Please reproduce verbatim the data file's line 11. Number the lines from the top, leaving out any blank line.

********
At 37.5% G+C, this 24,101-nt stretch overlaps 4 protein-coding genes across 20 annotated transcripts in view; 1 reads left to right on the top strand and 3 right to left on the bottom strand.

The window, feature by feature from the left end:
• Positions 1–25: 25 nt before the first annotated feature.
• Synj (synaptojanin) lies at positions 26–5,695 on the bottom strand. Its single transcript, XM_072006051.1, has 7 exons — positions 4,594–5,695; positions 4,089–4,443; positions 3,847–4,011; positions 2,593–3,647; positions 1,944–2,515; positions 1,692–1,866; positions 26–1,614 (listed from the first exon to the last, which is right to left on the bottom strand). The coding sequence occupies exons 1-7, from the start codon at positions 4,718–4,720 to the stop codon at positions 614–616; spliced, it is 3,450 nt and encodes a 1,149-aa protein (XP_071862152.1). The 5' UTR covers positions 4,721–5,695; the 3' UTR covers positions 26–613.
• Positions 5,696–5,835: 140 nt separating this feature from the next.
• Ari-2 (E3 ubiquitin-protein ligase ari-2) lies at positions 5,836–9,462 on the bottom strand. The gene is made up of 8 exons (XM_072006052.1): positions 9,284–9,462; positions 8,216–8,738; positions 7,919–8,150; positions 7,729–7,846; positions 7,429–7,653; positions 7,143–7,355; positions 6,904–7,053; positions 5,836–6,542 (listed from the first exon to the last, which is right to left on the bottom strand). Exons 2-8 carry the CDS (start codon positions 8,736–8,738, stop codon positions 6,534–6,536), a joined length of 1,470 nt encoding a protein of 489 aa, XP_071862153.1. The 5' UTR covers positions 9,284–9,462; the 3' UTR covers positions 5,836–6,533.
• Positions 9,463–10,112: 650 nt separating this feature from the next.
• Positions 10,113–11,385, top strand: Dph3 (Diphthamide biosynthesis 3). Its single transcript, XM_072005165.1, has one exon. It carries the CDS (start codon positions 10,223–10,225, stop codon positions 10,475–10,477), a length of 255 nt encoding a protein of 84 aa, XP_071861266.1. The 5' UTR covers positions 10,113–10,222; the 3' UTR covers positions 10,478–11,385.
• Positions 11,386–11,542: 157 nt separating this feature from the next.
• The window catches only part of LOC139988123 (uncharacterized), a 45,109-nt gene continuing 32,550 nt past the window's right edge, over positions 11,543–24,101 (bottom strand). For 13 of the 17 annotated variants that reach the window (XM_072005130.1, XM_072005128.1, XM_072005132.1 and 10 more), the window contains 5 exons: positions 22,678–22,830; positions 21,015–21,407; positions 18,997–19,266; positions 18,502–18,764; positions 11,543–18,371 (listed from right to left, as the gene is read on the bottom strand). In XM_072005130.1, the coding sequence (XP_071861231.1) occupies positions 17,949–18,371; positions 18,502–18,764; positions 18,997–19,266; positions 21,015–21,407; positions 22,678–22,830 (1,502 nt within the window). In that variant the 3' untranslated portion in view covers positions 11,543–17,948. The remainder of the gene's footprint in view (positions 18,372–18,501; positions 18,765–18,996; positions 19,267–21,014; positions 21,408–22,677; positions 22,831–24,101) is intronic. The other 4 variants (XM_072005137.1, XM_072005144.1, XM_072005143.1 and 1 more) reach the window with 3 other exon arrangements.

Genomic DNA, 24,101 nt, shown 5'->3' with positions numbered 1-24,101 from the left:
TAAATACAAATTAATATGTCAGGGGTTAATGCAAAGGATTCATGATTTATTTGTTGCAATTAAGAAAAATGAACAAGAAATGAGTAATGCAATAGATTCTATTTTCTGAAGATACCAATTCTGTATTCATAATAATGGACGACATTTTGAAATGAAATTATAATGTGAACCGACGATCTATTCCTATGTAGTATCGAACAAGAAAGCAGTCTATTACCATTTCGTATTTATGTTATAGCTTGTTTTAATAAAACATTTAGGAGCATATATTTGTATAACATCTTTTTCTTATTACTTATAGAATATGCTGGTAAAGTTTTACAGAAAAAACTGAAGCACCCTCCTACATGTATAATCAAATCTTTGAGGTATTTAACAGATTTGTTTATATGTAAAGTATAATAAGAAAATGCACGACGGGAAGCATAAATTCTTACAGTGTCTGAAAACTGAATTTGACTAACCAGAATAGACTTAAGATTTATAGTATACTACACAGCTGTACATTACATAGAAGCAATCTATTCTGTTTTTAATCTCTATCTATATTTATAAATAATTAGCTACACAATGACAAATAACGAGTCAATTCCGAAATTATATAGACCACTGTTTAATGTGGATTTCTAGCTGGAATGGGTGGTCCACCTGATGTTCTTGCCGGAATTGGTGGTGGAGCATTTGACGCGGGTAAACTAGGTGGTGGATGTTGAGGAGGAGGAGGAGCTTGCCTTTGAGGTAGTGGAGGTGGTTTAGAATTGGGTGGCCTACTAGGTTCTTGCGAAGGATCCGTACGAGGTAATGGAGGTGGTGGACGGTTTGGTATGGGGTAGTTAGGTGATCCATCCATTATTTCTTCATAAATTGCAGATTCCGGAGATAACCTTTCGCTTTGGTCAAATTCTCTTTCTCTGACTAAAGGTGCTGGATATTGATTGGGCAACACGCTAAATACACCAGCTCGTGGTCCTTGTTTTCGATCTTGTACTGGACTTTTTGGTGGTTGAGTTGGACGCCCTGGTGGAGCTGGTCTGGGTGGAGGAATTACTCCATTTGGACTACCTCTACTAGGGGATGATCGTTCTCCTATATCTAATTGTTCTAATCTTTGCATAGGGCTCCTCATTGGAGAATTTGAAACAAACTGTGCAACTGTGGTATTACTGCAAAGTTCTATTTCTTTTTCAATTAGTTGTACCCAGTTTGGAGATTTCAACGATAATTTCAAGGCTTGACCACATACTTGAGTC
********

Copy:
Genomic DNA, 24,101 nt, shown 5'->3' with positions numbered 1-24,101 from the left: